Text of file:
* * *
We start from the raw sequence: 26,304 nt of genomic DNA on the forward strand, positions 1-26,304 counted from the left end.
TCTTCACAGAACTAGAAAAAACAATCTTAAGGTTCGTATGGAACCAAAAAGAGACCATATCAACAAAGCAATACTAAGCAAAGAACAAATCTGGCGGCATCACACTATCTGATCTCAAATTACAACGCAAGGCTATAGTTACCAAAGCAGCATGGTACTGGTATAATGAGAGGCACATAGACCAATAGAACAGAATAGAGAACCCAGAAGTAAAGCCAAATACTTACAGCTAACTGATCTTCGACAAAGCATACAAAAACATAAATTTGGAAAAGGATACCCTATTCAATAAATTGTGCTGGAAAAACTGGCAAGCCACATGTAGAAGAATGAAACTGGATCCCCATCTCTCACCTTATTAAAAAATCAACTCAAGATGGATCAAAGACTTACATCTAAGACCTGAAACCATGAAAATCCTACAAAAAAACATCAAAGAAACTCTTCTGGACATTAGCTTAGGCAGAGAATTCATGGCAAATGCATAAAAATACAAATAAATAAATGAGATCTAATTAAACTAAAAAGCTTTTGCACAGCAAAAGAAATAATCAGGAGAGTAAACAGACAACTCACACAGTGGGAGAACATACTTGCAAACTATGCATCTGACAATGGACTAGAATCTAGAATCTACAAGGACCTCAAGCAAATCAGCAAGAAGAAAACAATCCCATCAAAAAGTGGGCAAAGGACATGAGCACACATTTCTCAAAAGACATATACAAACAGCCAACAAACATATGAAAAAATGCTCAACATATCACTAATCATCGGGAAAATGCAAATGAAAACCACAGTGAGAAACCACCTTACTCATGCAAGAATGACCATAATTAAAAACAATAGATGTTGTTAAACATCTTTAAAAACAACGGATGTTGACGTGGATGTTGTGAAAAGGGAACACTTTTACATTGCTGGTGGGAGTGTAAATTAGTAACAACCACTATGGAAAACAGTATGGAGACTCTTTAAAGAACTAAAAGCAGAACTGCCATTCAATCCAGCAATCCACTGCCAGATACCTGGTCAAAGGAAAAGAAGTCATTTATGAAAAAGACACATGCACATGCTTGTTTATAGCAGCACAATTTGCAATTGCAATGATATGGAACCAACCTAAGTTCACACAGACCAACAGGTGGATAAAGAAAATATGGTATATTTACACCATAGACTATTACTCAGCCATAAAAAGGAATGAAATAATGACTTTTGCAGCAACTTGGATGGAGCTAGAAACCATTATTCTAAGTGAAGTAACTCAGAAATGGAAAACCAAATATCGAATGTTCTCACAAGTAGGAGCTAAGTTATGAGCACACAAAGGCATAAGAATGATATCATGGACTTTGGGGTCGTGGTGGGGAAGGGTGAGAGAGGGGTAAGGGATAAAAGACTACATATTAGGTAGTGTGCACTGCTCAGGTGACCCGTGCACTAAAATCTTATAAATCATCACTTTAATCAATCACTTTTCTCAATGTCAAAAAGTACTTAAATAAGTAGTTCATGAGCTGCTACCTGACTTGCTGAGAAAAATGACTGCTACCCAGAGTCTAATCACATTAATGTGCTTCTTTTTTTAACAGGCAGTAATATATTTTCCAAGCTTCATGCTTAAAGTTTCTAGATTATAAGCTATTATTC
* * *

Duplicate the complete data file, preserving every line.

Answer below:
We start from the raw sequence: 26,304 nt of genomic DNA on the forward strand, positions 1-26,304 counted from the left end.
TCTTCACAGAACTAGAAAAAACAATCTTAAGGTTCGTATGGAACCAAAAAGAGACCATATCAACAAAGCAATACTAAGCAAAGAACAAATCTGGCGGCATCACACTATCTGATCTCAAATTACAACGCAAGGCTATAGTTACCAAAGCAGCATGGTACTGGTATAATGAGAGGCACATAGACCAATAGAACAGAATAGAGAACCCAGAAGTAAAGCCAAATACTTACAGCTAACTGATCTTCGACAAAGCATACAAAAACATAAATTTGGAAAAGGATACCCTATTCAATAAATTGTGCTGGAAAAACTGGCAAGCCACATGTAGAAGAATGAAACTGGATCCCCATCTCTCACCTTATTAAAAAATCAACTCAAGATGGATCAAAGACTTACATCTAAGACCTGAAACCATGAAAATCCTACAAAAAAACATCAAAGAAACTCTTCTGGACATTAGCTTAGGCAGAGAATTCATGGCAAATGCATAAAAATACAAATAAATAAATGAGATCTAATTAAACTAAAAAGCTTTTGCACAGCAAAAGAAATAATCAGGAGAGTAAACAGACAACTCACACAGTGGGAGAACATACTTGCAAACTATGCATCTGACAATGGACTAGAATCTAGAATCTACAAGGACCTCAAGCAAATCAGCAAGAAGAAAACAATCCCATCAAAAAGTGGGCAAAGGACATGAGCACACATTTCTCAAAAGACATATACAAACAGCCAACAAACATATGAAAAAATGCTCAACATATCACTAATCATCGGGAAAATGCAAATGAAAACCACAGTGAGAAACCACCTTACTCATGCAAGAATGACCATAATTAAAAACAATAGATGTTGTTAAACATCTTTAAAAACAACGGATGTTGACGTGGATGTTGTGAAAAGGGAACACTTTTACATTGCTGGTGGGAGTGTAAATTAGTAACAACCACTATGGAAAACAGTATGGAGACTCTTTAAAGAACTAAAAGCAGAACTGCCATTCAATCCAGCAATCCACTGCCAGATACCTGGTCAAAGGAAAAGAAGTCATTTATGAAAAAGACACATGCACATGCTTGTTTATAGCAGCACAATTTGCAATTGCAATGATATGGAACCAACCTAAGTTCACACAGACCAACAGGTGGATAAAGAAAATATGGTATATTTACACCATAGACTATTACTCAGCCATAAAAAGGAATGAAATAATGACTTTTGCAGCAACTTGGATGGAGCTAGAAACCATTATTCTAAGTGAAGTAACTCAGAAATGGAAAACCAAATATCGAATGTTCTCACAAGTAGGAGCTAAGTTATGAGCACACAAAGGCATAAGAATGATATCATGGACTTTGGGGTCGTGGTGGGGAAGGGTGAGAGAGGGGTAAGGGATAAAAGACTACATATTAGGTAGTGTGCACTGCTCAGGTGACCCGTGCACTAAAATCTTATAAATCATCACTTTAATCAATCACTTTTCTCAATGTCAAAAAGTACTTAAATAAGTAGTTCATGAGCTGCTACCTGACTTGCTGAGAAAAATGACTGCTACCCAGAGTCTAATCACATTAATGTGCTTCTTTTTTTAACAGGCAGTAATATATTTTCCAAGCTTCATGCTTAAAGTTTCTAGATTATAAGCTATTATTC